Given that the dividend route is closed, the government would bank on the second version of the Income Disclosure Scheme (IDS) to improve tax collections and enlarge the kitty of the PMGKDS 2016. However, one wonders why such a scheme could not have been announced without demonetisation. Perhaps, demonetisation has armed the government with evidence on big ticket deposits that it can use to confront tax evaders. Yet, why would anyone deposit a large sum into a bank after 8 November and invite scrutiny from tax authorities? According to news reports, people may have split their large hoard of cash into smaller parcels before converting them into deposits. The tax authorities now have the unenviable task of establishing the trail from the original hoard of cash to multiple small-ticket deposits in the millions of accounts spread across tens of thousands of bank branches.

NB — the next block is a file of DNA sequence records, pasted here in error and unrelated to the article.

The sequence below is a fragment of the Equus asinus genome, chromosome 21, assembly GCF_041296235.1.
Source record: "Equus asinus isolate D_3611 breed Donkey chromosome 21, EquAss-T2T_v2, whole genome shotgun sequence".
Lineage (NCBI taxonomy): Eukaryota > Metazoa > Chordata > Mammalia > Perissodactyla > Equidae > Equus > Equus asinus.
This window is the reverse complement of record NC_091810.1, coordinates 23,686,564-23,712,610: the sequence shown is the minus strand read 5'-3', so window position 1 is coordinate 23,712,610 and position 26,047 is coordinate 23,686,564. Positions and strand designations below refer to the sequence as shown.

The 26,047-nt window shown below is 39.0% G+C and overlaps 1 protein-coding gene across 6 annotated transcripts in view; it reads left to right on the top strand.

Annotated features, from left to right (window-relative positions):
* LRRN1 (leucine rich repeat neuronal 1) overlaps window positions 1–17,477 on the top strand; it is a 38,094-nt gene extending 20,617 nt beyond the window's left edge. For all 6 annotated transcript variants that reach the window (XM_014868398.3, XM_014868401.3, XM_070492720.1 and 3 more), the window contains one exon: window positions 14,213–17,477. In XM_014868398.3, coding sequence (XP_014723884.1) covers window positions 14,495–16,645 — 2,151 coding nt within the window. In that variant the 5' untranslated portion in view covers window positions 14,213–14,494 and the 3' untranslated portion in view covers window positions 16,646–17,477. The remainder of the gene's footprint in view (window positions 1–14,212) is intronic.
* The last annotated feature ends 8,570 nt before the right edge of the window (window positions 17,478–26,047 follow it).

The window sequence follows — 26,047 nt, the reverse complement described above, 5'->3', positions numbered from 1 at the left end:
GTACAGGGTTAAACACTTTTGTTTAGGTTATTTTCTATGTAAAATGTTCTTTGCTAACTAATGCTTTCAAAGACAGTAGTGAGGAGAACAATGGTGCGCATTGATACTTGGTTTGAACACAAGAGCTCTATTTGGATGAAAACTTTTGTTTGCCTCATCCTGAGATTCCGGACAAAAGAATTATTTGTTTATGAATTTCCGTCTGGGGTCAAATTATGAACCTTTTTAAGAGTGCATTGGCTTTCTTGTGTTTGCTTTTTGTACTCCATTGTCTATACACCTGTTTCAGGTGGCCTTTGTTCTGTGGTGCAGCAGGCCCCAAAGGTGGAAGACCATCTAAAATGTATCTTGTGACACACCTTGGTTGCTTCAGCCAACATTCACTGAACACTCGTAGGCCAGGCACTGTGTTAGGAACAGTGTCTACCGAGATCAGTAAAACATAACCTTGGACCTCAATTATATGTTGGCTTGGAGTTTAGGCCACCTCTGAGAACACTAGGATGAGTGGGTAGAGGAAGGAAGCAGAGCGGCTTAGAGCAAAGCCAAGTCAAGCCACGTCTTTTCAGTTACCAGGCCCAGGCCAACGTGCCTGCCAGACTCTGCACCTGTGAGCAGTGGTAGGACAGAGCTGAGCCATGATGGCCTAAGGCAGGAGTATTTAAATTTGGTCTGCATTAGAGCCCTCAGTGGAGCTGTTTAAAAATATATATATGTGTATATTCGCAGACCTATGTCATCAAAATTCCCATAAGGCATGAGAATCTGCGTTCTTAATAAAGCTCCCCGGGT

What is likely to be the net revenue gain from demonetisation? As an illustration, let us assume that `1.6 lakh crore are voluntarily disclosed (which is more than two and a half times the amount disclosed in the first income disclosure scheme). A 50% tax on this amount would result in an addition of `80,000 crore to government’s tax kitty. Besides, declarants are supposed to provide an interest-free loan equal to one-fourth of the disclosed amount to the government for a period of four years. Assuming a 6% interest rate on borrowings, the government would then save `2,400 crore in each of the next four years. The present discounted value of this income stream comes to `8,430 crore. The total revenue gain is then `88,430 crore.